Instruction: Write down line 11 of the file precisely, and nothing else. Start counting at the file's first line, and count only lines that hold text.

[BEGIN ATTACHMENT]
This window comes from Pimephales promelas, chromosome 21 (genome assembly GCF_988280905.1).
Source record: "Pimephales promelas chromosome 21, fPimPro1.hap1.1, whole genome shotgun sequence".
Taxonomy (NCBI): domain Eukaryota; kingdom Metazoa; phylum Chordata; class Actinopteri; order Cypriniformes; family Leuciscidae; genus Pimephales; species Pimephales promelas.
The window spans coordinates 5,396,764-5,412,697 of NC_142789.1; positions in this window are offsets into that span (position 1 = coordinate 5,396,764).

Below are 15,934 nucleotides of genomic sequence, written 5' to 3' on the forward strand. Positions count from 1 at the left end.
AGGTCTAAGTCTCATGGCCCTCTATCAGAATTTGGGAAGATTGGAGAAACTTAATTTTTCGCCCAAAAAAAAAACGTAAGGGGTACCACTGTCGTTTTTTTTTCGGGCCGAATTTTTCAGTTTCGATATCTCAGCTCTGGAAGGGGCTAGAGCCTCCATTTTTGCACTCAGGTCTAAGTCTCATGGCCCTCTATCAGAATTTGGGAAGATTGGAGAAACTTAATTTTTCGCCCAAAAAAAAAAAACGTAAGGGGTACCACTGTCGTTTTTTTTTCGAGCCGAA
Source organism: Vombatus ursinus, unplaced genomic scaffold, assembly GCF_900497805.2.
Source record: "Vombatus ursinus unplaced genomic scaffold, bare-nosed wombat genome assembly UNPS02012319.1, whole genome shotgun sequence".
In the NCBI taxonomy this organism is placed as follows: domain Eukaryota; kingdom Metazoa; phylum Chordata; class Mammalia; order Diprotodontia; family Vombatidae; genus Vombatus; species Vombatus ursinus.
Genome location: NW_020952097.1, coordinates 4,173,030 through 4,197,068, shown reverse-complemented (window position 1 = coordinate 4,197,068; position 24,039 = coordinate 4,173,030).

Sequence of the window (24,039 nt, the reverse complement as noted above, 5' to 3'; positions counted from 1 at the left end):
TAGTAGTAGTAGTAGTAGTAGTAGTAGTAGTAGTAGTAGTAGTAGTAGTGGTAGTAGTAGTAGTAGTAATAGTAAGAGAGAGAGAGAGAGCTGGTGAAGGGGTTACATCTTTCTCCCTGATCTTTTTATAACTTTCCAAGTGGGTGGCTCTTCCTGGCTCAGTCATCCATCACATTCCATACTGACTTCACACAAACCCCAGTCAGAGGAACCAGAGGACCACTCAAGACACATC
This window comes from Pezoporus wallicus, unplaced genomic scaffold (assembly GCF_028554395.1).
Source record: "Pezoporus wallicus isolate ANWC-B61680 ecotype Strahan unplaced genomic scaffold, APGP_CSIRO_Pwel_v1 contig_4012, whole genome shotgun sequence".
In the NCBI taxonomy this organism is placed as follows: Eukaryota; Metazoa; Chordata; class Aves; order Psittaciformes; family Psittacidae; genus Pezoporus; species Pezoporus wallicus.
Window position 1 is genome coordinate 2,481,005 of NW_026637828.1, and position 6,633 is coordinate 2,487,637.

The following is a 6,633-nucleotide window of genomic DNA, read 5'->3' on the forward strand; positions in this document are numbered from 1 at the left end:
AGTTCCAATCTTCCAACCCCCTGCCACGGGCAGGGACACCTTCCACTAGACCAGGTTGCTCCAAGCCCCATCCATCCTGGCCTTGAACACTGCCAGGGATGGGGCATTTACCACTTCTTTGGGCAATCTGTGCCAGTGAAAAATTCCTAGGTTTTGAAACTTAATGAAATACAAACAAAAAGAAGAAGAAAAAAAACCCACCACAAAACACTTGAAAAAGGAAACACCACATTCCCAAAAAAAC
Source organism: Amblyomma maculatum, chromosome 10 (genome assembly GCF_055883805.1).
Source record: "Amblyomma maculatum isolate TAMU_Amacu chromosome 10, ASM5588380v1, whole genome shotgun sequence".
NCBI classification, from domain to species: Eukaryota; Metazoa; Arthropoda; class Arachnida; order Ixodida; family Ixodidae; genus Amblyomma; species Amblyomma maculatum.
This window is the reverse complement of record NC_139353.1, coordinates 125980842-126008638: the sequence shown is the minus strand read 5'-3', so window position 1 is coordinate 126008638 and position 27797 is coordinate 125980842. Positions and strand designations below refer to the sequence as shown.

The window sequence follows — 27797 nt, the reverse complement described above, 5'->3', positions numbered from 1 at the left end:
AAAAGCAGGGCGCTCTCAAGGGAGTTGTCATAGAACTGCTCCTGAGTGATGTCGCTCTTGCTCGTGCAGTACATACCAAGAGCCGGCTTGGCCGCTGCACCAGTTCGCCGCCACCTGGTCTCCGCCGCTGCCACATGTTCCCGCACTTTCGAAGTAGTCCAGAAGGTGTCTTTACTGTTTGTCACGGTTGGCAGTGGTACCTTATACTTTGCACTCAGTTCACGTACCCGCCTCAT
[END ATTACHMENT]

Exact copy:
Sequence of the window (24,039 nt, the reverse complement as noted above, 5' to 3'; positions counted from 1 at the left end):